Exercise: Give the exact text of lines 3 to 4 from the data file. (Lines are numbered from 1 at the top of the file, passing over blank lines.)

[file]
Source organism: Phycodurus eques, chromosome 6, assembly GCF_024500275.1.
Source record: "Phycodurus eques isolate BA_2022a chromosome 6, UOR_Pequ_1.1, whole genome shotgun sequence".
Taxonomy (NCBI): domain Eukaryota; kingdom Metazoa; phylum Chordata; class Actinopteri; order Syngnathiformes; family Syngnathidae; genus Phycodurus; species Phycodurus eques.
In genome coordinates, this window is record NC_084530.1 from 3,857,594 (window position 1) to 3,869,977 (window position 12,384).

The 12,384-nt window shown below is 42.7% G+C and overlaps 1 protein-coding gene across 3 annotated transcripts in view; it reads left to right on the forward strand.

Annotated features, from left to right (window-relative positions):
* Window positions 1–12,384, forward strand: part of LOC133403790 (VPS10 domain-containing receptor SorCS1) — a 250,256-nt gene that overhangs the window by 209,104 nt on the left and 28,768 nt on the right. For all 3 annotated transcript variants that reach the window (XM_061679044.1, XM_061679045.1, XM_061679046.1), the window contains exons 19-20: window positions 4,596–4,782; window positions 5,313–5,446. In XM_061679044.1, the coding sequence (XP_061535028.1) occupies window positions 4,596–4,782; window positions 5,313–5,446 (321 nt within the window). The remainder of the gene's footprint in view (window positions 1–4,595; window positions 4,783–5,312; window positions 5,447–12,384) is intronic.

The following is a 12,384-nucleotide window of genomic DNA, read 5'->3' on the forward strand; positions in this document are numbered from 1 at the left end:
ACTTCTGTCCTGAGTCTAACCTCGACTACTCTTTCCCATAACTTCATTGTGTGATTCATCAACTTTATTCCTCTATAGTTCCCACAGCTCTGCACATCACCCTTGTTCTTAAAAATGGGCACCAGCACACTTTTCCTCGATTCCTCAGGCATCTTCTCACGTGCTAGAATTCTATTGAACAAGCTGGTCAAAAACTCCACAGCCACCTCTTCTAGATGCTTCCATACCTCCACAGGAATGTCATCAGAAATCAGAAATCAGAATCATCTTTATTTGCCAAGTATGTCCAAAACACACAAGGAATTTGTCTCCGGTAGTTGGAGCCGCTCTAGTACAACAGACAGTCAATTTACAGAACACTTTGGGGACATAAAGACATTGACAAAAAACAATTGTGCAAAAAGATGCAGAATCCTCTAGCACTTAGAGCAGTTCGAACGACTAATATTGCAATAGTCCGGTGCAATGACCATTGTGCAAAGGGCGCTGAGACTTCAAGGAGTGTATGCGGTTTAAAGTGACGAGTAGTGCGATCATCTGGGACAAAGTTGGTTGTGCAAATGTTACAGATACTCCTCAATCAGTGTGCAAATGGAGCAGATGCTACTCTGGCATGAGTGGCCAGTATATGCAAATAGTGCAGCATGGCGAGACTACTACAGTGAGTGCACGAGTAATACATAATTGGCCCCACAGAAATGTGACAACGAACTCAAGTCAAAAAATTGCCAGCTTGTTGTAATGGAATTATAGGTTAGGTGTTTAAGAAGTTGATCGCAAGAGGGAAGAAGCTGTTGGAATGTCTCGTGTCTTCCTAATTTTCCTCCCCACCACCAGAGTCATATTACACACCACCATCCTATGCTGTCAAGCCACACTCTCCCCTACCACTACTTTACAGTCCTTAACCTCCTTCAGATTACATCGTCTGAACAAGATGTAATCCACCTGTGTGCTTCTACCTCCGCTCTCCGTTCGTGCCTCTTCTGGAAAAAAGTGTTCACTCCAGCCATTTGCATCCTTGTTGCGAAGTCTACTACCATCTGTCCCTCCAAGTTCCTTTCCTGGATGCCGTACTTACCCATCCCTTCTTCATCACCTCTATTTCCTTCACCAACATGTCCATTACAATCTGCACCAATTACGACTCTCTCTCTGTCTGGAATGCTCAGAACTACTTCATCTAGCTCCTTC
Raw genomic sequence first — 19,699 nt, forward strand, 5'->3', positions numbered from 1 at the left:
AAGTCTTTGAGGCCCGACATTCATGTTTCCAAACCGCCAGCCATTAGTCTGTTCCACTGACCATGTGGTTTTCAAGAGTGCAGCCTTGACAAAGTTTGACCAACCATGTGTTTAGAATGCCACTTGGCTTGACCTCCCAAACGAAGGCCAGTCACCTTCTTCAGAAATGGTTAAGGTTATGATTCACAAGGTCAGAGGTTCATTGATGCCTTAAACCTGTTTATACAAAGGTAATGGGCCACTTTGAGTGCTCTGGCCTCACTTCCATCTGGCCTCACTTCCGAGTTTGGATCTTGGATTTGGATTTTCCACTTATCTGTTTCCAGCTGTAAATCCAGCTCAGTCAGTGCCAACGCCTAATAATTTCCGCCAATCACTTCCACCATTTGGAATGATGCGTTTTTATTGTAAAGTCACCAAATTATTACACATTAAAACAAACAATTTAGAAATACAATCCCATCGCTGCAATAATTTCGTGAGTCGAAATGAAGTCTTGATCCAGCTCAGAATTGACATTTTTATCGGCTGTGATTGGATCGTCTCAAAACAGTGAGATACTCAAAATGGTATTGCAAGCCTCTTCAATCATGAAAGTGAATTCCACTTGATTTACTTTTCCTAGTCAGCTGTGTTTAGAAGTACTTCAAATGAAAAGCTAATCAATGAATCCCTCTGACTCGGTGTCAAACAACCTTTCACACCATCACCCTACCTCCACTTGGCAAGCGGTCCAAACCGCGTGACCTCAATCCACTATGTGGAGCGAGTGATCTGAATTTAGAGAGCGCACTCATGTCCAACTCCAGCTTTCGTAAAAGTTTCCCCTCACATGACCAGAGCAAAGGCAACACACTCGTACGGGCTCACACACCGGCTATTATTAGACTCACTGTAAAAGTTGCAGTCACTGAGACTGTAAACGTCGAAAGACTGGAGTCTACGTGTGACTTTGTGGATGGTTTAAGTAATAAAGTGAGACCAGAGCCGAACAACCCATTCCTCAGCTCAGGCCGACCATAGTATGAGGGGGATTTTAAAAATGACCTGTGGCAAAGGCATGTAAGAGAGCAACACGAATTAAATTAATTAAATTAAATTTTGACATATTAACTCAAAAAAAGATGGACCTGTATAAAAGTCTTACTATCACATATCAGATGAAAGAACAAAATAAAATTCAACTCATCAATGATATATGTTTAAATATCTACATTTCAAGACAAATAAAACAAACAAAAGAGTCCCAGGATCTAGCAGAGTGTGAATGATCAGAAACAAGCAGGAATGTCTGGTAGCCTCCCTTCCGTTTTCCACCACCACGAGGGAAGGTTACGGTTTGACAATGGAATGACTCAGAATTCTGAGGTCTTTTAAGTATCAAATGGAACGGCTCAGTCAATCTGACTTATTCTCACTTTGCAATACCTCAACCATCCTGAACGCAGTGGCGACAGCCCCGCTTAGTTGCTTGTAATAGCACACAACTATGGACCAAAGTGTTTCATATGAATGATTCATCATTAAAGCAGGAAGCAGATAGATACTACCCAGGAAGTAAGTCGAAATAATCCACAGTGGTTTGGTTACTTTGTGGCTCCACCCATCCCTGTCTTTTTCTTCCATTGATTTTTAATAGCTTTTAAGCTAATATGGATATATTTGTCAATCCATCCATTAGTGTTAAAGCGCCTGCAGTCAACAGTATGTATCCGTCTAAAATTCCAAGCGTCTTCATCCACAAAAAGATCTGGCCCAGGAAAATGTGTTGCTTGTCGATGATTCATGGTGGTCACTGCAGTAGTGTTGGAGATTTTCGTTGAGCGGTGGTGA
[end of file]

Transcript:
Taxonomy (NCBI): domain Eukaryota; kingdom Metazoa; phylum Chordata; class Actinopteri; order Syngnathiformes; family Syngnathidae; genus Phycodurus; species Phycodurus eques.
In genome coordinates, this window is record NC_084530.1 from 3,857,594 (window position 1) to 3,869,977 (window position 12,384).